Get this book -> Problems on Array: For Interviews and Competitive Programming

In this article, we have explained the algorithm to Find Cube root using Binary Search along with Time and Space Complexity analysis.

Table of contents:

- Introduction
- Finding cube root using Binary Search
- Perfect Cube
- Cube root with precision

- Time and Space Complexity

Pre-requisites:

## Introduction

When someone needs to find the cube of a number, then they can just multiply that number by itself three times, and alas! They have the answer. But, when one needs to go in the other direction (finding cube-root), theirs no direct formula to find this number and, because of this it is required to search this number throughout the space of [1, N].

### A little stroll to Linear Search

If you desire, you can skip this and goto the solution

So, I was curious, why not Linear Search? I mean, it's âˆ›N. maybe a mathematician would know by one look which one is smaller or greater âˆ›N or `log`

._{2}N

Well in my case, I went and took the `log`

of a bunch of numbers and then compared them together and got the following output.

```
from math import ceil, log
for i in range(1, 30, 2):
print("{} - {} | {} - {}".format(
i,
ceil(log(i**3, 2)),
i+1,
ceil(log((i+1)**3, 2))
)
)
```

1 - 0 | 2 - 3 3 - 5 | 4 - 6 5 - 7 | 6 - 8 7 - 9 | 8 - 9 9 - 10 | 10 - 10 11 - 11 | 12 - 11 13 - 12 | 14 - 12 15 - 12 | 16 - 12 17 - 13 | 18 - 13 19 - 13 | 20 - 13 21 - 14 | 22 - 14 23 - 14 | 24 - 14 25 - 14 | 26 - 15 27 - 15 | 28 - 15 29 - 15 | 30 - 15

Conclusion:

As you go further, log starts to become smaller, therefore,

`log`

<_{2}N`âˆ›N`

. So, binary search would be better than Linear.

Well, back to the topic...

## Finding cube root using Binary Search

### Perfect Cube

If we have to find cube root for a perfect cube, then we can just apply binary search directly on the space of [1, N], and return `x`

where `x`

equals to `x`

.^{3}

This should look something like the following,

```
1 def perfect_cube_root(N):
2 start = 1
3 end = N
4 mid = (start + end) // 2
5
6 while mid != start and mid**3 != N:
7 if mid**3 > N:
8 end = mid
9 else:
10 start = mid
11 mid = (start + end) // 2
12 return mid
```

The `(mid != start) and`

condition, in the while loop, help to return a smaller value in case the loop doesn't find a perfect cube root. And without this condition, the loop will run infinitely.

So, for example,

If we do `perfect_cube_root(9)`

, since `9`

comes between two perfect cubes `8`

and `27`

because of this, the above loop will return `2`

, which is a cube-root of `8`

.

Why write this function this way?

Well, we're going to use this in the next `cube_root`

with precision function.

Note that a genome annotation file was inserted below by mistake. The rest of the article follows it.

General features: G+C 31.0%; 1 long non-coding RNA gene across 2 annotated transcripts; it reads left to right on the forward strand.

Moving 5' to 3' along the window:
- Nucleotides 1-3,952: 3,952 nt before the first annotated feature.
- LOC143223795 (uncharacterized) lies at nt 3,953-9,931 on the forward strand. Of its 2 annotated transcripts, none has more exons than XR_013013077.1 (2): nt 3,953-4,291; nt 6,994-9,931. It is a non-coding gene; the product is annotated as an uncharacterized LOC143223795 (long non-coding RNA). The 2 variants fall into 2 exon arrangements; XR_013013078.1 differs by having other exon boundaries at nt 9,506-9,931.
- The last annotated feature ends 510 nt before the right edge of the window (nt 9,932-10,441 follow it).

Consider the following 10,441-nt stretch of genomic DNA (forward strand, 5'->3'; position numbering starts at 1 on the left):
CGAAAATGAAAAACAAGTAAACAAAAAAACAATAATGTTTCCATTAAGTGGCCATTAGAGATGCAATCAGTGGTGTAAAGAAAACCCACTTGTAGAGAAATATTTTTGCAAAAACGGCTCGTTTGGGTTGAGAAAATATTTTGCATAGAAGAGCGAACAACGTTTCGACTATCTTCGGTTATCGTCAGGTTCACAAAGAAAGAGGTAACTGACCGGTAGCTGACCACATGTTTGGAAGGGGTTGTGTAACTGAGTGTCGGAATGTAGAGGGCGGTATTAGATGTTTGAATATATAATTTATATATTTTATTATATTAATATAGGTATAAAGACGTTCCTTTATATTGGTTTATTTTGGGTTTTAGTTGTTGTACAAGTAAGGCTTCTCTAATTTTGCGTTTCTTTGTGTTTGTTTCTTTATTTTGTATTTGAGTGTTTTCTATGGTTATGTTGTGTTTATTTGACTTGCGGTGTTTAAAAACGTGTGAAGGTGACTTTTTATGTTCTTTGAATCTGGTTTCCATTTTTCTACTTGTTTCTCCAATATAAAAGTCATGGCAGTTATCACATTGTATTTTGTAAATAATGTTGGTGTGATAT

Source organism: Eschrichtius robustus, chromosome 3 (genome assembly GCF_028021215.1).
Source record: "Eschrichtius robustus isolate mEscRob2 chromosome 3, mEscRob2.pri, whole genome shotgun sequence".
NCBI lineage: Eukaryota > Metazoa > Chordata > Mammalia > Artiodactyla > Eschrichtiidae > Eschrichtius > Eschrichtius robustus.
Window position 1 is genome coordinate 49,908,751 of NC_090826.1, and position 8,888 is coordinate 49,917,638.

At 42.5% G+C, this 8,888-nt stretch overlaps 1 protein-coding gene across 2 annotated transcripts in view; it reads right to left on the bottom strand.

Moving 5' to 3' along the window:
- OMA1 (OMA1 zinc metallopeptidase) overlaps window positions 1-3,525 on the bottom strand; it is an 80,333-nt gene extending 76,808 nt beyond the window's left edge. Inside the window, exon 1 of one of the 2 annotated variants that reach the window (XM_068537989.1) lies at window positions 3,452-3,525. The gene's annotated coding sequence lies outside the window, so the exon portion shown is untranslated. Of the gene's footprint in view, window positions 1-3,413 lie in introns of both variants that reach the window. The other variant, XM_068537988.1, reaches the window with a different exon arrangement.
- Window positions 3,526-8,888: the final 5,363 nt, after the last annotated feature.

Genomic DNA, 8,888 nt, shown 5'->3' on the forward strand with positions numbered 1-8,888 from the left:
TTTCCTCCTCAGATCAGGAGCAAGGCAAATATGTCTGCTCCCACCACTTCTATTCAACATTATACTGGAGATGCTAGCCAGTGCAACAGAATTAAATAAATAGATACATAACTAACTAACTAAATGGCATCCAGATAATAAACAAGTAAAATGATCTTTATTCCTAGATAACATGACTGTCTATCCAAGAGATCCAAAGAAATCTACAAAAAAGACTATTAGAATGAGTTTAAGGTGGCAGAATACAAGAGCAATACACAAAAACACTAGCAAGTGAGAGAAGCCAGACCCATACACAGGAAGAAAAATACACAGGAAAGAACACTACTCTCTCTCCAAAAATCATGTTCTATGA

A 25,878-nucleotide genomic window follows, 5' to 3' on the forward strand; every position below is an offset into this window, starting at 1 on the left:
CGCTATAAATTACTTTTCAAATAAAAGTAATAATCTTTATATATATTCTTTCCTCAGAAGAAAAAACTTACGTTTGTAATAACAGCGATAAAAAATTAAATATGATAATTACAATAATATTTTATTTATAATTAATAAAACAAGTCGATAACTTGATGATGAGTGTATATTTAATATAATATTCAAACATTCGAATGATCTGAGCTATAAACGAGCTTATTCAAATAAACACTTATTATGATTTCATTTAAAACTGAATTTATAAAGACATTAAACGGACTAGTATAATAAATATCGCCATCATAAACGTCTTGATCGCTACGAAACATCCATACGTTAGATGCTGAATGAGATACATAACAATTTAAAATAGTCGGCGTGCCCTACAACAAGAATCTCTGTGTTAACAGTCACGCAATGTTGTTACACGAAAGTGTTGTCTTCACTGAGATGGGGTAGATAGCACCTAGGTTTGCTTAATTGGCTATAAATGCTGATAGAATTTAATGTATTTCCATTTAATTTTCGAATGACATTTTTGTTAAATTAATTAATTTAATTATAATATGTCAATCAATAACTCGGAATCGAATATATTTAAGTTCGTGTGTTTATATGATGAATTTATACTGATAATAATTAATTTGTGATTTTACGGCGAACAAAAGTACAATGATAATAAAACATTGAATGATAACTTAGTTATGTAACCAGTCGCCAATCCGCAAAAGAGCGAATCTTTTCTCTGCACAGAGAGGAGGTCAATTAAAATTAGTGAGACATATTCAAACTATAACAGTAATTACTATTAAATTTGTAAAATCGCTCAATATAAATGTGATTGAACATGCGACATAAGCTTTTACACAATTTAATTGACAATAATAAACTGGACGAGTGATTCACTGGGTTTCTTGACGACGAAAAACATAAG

## Cube root with precision

Now to find decimal values of a cube root, we can first search for a smaller result using `perfect_cube_root(N)`

and, if it returns a perfect cube root, then return it or proceed to search for precision.

The idea here is to find a value in decimal which will be a perfect cube root or a nearest smaller value.

In other words, we will search between `.0`

and `.9`

, a perfect match or nearest smaller value, and then decrease the power in the case of `.0`

and `.9`

, another search will happen in-between `.00`

and `.09`

.

And while the above search happens, we should keep adding the found values to the result with increasing precision.

Code for the above idea should look like the following one:

```
1 def cube_root(N, precision=5):
2 P = lambda a, b: a * 10 ** (-b)
3 result = perfect_cube_root(N)
4 if result**3 == N:
5 return result
6
7 for i in range(1, precision + 1):
8 start = 0
9 end = 9
10 mid = (start + end) // 2
11
12 cube = lambda: (result + P(mid, i))**3
13
14 while start != mid:
15 if cube() > N:
16 end = mid
17 elif cube() < N:
18 start = mid
19 elif cube() == N:
20 return result + P(mid, i)
21
22 mid = (start + end) // 2
23
24 result += P(mid, i)
25
26 return round(result, precision)
```

Let us look at an example,

If we run `cube_root(16.003008)`

then it should return `2.52`

.

At first, the `cube_root`

will call `perfect_cube_root`

, and surely it will get the `2`

in return.

Now at `line 7`

we start for-loop for a range of [1, precision + 1] and initialize `start`

, `end`

and `mid`

as 0, 9 and 4.

Notice, `start`

, `end`

, and `mid`

are not decimals reason for that is just that I did not want to deal with float numbers. Calculating `mid`

with float values was a mess and, this approach makes it easier to capture a smaller value if it did not find any value, to form a result for perfect cube root.

Anyway, since `i = 1`

therefore here we're dealing with `10`

precision, means we're searching for perfect or small in between ^{-1}`2.0`

and `2.9`

, at this point when loop will take `start`

and `mid`

at `5`

, `start != mid`

will break the loop and will proceed for `10`

.^{-2}

Hence, it will start searching between `2.50`

and `2.59`

, in this the loop will find `2.52`

as a perfect match and, `line 20`

will execute, which will add `0.02 ( P(mid, i) )`

to `result`

and return it.

## Time and Space Complexity

### Time Complexity:

At first, we're performing purely a binary search which should take **O(logN)** time,

then after this, we perform binary search on space of [0, 9], for **P** times,

which will total to, **Plog(10)**

that is, **4P**.

therefore,

Time Complexity =

O(logN + P)

### Space Complexity:

The function itself takes one *Number* and creates a constant number of variables which use a constant number of space,

therefore,

- Space Complexity =
**O(1)**

With this article at OpenGenus, you must have the complete idea of Finding cube root using Binary Search.